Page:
HIS Radeon HD 4890 Turbo Edition

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MikeC
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HIS Radeon HD 4890 Turbo Edition

Post by MikeC » Mon Apr 13, 2009 3:42 pm

Mike Chin, SPCR Editor/Publisher
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CA_Steve
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Post by CA_Steve » Mon Apr 13, 2009 4:09 pm

Thanks, Lawrence!
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Post by ~El~Jefe~ » Mon Apr 13, 2009 7:56 pm

I'm amazed at how much real power it takes.

It really is not that bad since I have water cooling. my e8400 chip plus this could be fed by my 350 phantom.

Torajirou
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Post by Torajirou » Tue Apr 14, 2009 2:26 am

Nice review, but from an SPCR point of view, an insight into how this monster performs using recommended aftermarket heatsinks/fans would have been useful.
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Thomas
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Post by Thomas » Tue Apr 14, 2009 3:14 am

I think SPCR have done very well with graphic cards reviews within the last year or so - many of the interesting cards show up in a review.

Though, I think the VGA reviews in general can be improved - if SPCR choosed an aftermarket cooler or two, to try out with each reviewed card, it would be super. For quiet operation, an aftermarket cooler is often required.

A couple of suggestions for cooler choise: An Accelero (cheap and passive) and a Zalman VF-1000 (fan and small).

Both should be reasonably easy to install, widely compatible and since the test platform is well standardized, the results should be comparable. Temp measurements at idle and full load, would give a good idea of performance.

I dont know how much work this will require in the real world - it sounds simple, when writing it :wink:
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Post by MoJo » Tue Apr 14, 2009 9:37 am

Thanks for the review, it tells you basically everything you need to know in terms of power consumption and what sort of after-market cooler you would need for it.

ATI seem to have given up on PowerPlay for their high end cards. It's a shame because it worked really well with the previous generation. My guess is that it probably has something to do with the GDDR5 RAM used. If you set the BIOS to underclock the RAM on a GDDR5 card it will occasionally freeze.
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Post by shleepy » Tue Apr 14, 2009 9:41 am

When reviews first started popping up for HD4890's, I was surprised by some of the results... But the general consensus now (especially with a solid SPCR article about it) is that it's really not all that efficient. And for gaming benchmarks at high resolutions, it's usually only a couple frames per second ahead of GTX260. It doesn't seem like an awful card, but it's not the power efficient PC gamer's dream, either.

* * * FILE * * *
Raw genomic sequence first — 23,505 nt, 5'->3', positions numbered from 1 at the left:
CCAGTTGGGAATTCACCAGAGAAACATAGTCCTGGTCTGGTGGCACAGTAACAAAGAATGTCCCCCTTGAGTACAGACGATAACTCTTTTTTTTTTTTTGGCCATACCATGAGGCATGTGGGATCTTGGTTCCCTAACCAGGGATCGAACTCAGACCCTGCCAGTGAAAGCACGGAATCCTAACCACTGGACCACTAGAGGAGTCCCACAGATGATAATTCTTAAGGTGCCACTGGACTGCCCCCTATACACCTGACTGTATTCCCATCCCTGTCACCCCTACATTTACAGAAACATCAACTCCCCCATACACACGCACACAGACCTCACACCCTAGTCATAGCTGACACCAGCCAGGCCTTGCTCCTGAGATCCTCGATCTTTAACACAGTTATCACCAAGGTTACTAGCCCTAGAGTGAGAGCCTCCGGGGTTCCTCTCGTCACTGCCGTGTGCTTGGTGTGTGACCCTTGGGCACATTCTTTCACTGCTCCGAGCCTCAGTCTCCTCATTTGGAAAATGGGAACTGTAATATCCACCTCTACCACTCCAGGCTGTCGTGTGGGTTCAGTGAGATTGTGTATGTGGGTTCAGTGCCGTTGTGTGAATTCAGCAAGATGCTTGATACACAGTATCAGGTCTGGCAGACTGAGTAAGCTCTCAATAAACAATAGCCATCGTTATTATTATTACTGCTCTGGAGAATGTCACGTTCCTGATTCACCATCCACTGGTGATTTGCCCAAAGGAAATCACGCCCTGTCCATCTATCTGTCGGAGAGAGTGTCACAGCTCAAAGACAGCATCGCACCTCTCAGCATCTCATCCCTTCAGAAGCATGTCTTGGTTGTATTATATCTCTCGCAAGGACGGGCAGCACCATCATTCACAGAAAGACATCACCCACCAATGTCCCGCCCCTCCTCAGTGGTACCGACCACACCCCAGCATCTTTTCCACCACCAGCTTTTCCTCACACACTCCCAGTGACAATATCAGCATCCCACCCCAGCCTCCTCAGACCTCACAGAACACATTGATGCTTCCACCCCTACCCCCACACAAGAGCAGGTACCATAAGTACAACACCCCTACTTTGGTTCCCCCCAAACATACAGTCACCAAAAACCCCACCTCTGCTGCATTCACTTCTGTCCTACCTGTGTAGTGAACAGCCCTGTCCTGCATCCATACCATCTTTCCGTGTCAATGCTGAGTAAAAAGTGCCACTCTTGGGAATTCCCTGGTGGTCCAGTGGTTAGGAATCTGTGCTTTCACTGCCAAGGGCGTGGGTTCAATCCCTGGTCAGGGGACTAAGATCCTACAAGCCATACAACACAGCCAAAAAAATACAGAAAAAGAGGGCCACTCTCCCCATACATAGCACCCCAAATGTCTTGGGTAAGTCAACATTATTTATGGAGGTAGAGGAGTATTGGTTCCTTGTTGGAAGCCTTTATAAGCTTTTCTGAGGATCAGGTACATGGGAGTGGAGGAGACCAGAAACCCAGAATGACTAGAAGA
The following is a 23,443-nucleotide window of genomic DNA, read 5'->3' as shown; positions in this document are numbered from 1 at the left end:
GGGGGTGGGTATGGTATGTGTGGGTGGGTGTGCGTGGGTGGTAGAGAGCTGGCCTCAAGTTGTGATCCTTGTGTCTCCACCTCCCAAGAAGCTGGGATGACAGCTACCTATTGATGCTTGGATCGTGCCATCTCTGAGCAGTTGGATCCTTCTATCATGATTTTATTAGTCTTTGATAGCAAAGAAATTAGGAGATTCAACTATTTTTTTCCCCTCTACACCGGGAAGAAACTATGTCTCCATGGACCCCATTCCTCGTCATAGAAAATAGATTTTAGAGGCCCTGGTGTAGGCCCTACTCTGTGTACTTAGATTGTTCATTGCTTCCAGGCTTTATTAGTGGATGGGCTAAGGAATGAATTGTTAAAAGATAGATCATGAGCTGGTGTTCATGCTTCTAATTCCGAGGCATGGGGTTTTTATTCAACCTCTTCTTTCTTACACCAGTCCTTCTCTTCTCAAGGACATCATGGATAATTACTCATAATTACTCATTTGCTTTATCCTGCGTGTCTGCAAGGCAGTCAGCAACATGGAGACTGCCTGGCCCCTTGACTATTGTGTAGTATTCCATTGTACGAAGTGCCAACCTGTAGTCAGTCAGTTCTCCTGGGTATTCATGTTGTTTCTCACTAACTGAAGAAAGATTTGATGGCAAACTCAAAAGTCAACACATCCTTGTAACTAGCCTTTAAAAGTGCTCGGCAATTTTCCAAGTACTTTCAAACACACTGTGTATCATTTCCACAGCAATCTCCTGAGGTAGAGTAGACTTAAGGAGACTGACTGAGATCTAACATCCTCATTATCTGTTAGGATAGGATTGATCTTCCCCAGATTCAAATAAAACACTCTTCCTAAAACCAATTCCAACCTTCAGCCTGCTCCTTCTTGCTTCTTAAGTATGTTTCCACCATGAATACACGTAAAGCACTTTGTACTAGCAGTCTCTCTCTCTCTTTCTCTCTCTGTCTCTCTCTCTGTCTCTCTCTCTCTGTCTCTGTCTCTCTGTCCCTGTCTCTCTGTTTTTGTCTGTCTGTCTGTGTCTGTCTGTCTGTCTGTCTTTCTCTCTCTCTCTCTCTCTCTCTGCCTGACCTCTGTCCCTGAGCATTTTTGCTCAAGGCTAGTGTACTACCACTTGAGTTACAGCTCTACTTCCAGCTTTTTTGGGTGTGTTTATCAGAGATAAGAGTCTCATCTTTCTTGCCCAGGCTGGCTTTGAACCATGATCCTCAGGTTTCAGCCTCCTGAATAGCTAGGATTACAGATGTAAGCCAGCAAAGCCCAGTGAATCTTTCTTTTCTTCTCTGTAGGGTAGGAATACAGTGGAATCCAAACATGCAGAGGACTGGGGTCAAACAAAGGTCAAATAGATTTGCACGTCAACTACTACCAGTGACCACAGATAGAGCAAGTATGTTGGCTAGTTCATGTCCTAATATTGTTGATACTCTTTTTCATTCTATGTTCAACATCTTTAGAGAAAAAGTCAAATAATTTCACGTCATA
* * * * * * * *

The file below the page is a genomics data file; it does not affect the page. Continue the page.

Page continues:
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Post by CA_Steve » Tue Apr 14, 2009 12:07 pm

shleepy wrote:When reviews first started popping up for HD4890's, I was surprised by some of the results... But the general consensus now (especially with a solid SPCR article about it) is that it's really not all that efficient. And for gaming benchmarks at high resolutions, it's usually only a couple frames per second ahead of GTX260. It doesn't seem like an awful card, but it's not the power efficient PC gamer's dream, either.
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Post by MoJo » Tue Apr 14, 2009 2:56 pm

I'm sure it's down to the GDDR 5 memory, or perhaps the memory controller.
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Post by Woolley » Tue Apr 14, 2009 3:28 pm

Good review.

I think it would be a great idea to include a section in each review on how suitable the graphics cards are for after-market coolers. Assessing stock fans is useful, but for a truly silent system you need a passive cooler.

Questions are: What aftermarket coolers would fit, and Can passive coolers adequately cool at load?

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Post by twit » Tue Apr 14, 2009 3:39 pm

This article, just like the HD4870 Matrix one contains factual errors regarding Radeon BIOS Editor. Each powerplay state (power saving, UVD, 3D, throttling) has three separate clock modes (low, medium, high) and it is the latter that are shown in green, yellow and red, not the different powerplay states as the article claims.
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twit
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Post by twit » Tue Apr 14, 2009 3:58 pm

Woolley wrote:Questions are: What aftermarket coolers would fit, and Can passive coolers adequately cool at load?
Considering the layout is very similar to HD4870, I'd say any 4870 compatible cooler would fit 4890 just fine. With the redesigned and improved VRM circuitry that section of the card should no longer reach the blistering temepratures that killed some adventurous 4870 owners cards, leaving more room for silent coolers. There won't be any aftermarket passive coolers though, the sheer scope of such a beast would be enough to send the metal exchange soaring :)
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